The Handmaid’s Tale by Margaret AtwoodPublished by Anchor Book (A Division of Random House)
Originally published in 1985
Paperback, 311 pages
Offred is a Handmaid in the Republic of Gilead. She may leave the home of the Commander and his wife once a day to walk to food markets whose signs are now pictures instead of words because women are no longer allowed to read. She must lie on her back once a month and pray that the Commander makes her pregnant, because in an age of declining fertility, Offred and the other Handmaids are valued only if their ovaries are viable. Offred can remember the years before, when she lived and made love with her husband, Luke; when she played with and protected her daughter; when she had a job, money of her own, and access to knowledge. But all of that is gone now…
What a strange book! I’m still not sure if I really enjoyed it or not. While reading, I had so many questions that were never answered. I wanted to know more about Gilead and how it was created. I wanted to learn about the society prior to Gilead. Why was there such a disdain for women? How did the Commanders come into power and how they were able retain it? The historian in me really wanted to know the how’s and why’s. In the end, a few questions were answered for me; the main one being why the limited perspective from the Handmaid. But there were not enough answers for me.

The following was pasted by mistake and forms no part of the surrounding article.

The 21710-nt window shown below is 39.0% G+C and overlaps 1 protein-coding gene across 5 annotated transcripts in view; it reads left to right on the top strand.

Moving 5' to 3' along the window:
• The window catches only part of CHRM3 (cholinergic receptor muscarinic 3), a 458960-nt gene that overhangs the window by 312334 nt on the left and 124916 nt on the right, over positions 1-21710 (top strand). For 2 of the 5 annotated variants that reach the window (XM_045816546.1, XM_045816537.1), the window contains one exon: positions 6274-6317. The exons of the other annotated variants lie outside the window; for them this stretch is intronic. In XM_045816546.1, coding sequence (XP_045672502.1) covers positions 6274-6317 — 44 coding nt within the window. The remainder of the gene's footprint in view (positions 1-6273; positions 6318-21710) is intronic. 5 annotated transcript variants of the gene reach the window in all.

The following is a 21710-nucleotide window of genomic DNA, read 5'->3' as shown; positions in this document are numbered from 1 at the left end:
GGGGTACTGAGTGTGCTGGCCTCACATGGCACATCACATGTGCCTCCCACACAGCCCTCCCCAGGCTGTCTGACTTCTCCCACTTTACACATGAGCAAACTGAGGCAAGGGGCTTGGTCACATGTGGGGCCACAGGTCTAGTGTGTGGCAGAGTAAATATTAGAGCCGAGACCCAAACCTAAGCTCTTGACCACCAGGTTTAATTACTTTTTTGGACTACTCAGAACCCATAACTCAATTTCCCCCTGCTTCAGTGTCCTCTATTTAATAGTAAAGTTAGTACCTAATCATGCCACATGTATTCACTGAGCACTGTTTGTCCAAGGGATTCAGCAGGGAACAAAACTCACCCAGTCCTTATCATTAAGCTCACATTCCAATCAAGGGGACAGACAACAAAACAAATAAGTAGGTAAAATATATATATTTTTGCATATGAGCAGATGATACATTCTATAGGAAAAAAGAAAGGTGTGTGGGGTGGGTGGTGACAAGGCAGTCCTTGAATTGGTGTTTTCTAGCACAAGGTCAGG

The descriptions of how the Handmaids lived are very powerful. There was such resignation, desolation, and tremendous sadness. The great lengths the Commanders and their Wives went to prevent Handmaid suicides was truly disturbing. The monthly visits were brutal to read. The triangle between the Commander, Serena Joy and Offred was very disconcerting. Ms. Atwood is a great writer who can really convey emotion or the lack thereof. Offred’s efforts of detachment from the whole impregnation efforts were so very sad.
There is an intense feeling of claustrophobia that runs throughout the entire book. The handmaids are basically caged until they were needed by the Commanders. The constant fear that all citizens felt, also, ran throughout the book. No one was really safe. Paranoia was a constant companion to all. The Eyes see everything. In this way, The Handmaid’s Tale, reminded me of 1984, very fatalistic.
Even though fear runs rampant, rebellion is always just beneath the surface. It seems no one really accepted the severe rules of Gilead. Each character, in their own way, would try to grasp at any ounce of freedom they could; whether by reading a fashion magazine or smoking a cigarette. No one was really happy.
In the end, this tale was very strange and sad. Margaret Atwood is a wonderful writer and her descriptions were very intense and poignant. However, I found the story very disturbing and too many questions went unanswered.
Rating: 3 out of 5 Stars